The 2020 election lie is not bigger than birtherism. History should not remember the effort to delegitimize Obama’s presidency as just another rung on the ladder toward the big lie. The lies are akin even in their power of persuasion. Leibovich recalls how in 2016, 72 percent of Republicans said they believed Trump’s lies about Obama’s background. This figure is comparable with the 71 percent of Republicans who said in late 2021 that they believed President Biden was not a fully legitimate president. And much as support for the 2020 election lie provides a loyalty test in the Trumpified Republican Party, a willingness to believe the worst of Obama was a near-requirement in the party during his presidency. “A testing ground for Republican squishiness was how strongly, and how bitterly, one opposed Obama,” the historian Nicole Hemmer recalls in her new book, “Partisans: The Conservative Revolutionaries Who Remade American Politics in the 1990s,” on the rise of the post-Reagan right. “To match the response of the party’s base, politicians would need to reflect the emotions gripping it.” And they did.
For Hemmer, the Republican Party’s evolution from the party of Reagan to the party of Trump began with Pat Buchanan, the White House aide, television pundit and authoritarian-curious presidential candidate who “fashioned grievance politics into an agenda,” she writes — a program that emphasized identity, immigration and race as its battlegrounds. For Milbank, it was Newt Gingrich, the former House speaker, and the “savage politics he pioneered” in advance of the Republican Revolution of 1994. “There was nobody better at attacking, destroying, and undermining those in power,” Milbank writes. Gingrich made compromise a thought crime and labeled his opponents as sick and traitorous, tactics that should also sound familiar.
You needn’t pick between Buchanan and Gingrich — it’s enough to say that Buchanan gave the modern Republican Party its substance and Gingrich provided its style. (I imagine they’d both be honored by the distinctions.) When Trump dispatched his supporters to the Capitol on Jan. 6, telling them to “fight like hell,” urging them to preserve a country that was slipping away, calling them patriots who could take back an election stolen by the radical left, he was channeling both men. The big lie is part of their legacy, too.
In his j’accuse-y yet semi-confessional “Why We Did It,” Miller, now a writer at large for the anti-Trump conservative forum The Bulwark, tries to grasp why his old colleagues followed Trump all the way to his rally at the Ellipse on Jan. 6. “I needed to figure out where our parting had started,” he writes. Miller grasps the futility of seeking a single origin story — “I’m sure a student of history might be able to trace it back to the Southern Strategy or Lee Atwater or, hell, maybe even Mark Hanna (give him a Google),” Miller writes — but he does hazard some explanations. He points to Republicans’ ability to compartmentalize concerns about Trump. Their unquenchable compulsion to be in the mix. Their self-serving belief that they could channel dark arts for noble purposes. Their desire to make money. (Miller acknowledges his own paid work helping the confirmation of Scott Pruitt as Trump’s Environmental Protection Agency administrator, a stint that makes Miller more of a Barely Trumper than a Never Trumper.) Most of all, his old colleagues succumbed to Trump because they believed they were playing “some big game devoid of real-world consequences.”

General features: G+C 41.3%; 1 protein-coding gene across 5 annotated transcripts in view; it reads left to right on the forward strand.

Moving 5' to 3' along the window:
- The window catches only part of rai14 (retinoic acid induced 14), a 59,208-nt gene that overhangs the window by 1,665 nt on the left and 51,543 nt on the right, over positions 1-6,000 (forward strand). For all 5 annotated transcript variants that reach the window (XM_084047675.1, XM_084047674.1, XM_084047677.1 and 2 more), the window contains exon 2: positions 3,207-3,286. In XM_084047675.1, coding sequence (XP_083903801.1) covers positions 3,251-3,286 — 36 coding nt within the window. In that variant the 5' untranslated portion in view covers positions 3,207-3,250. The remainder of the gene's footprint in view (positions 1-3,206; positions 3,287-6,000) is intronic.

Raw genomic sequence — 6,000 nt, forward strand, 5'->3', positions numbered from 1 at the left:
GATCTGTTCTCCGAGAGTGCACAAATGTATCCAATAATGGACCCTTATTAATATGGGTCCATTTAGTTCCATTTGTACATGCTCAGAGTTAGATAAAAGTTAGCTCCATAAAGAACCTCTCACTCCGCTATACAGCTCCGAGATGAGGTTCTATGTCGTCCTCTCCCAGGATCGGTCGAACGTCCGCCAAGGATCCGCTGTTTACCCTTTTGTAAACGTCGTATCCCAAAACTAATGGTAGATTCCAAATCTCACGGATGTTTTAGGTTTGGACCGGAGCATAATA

Miller lingers on this game — the amoral world of tactics, messaging and opposition research, the realm of politics where facts matter less than cleverness and nothing matters more than results. He once thought of it as winning the race, being a killer, just a dishonest buck for a dishonest day’s work. “Practitioners of politics could easily dismiss moralistic or technical concerns just by throwing down their trump card: ‘It’s all part of the Game,’” Miller writes. He has a nickname for the comrades so immersed in the game that they are oblivious to its consequences: the LOL Nothing Matters Republicans. “The LOLNMRs had decided that if someone like Trump could win, then everything that everyone does in politics is meaningless.”
The big lie thrives on LOL Nothing Matters.
What Miller calls “the game” becomes “the joke” in Leibovich’s book, the depressing tale of the high-level supplicants who surrounded Trump during his presidency and continue to grovel in what they hope will be an interregnum. If the purely transactional nature of Washington power was the subject of Leibovich’s 2013 best seller, “This Town,” the mix of mendacity and subservience behind every transaction is the theme of his latest work. Reince Priebus, during his incarnation as Republican National Committee chairman before his six-month sojourn as Trump’s White House chief of staff, explained to Leibovich that of course, he got the joke. “This was his way of reassuring me that he understood what was really happening beyond his surface niceties about unity, tolerance, grace, or the idea that Trump could ever ‘pivot,’” Leibovich writes. In other words, don’t take his words seriously. “He got the joke and knew that I did, too.”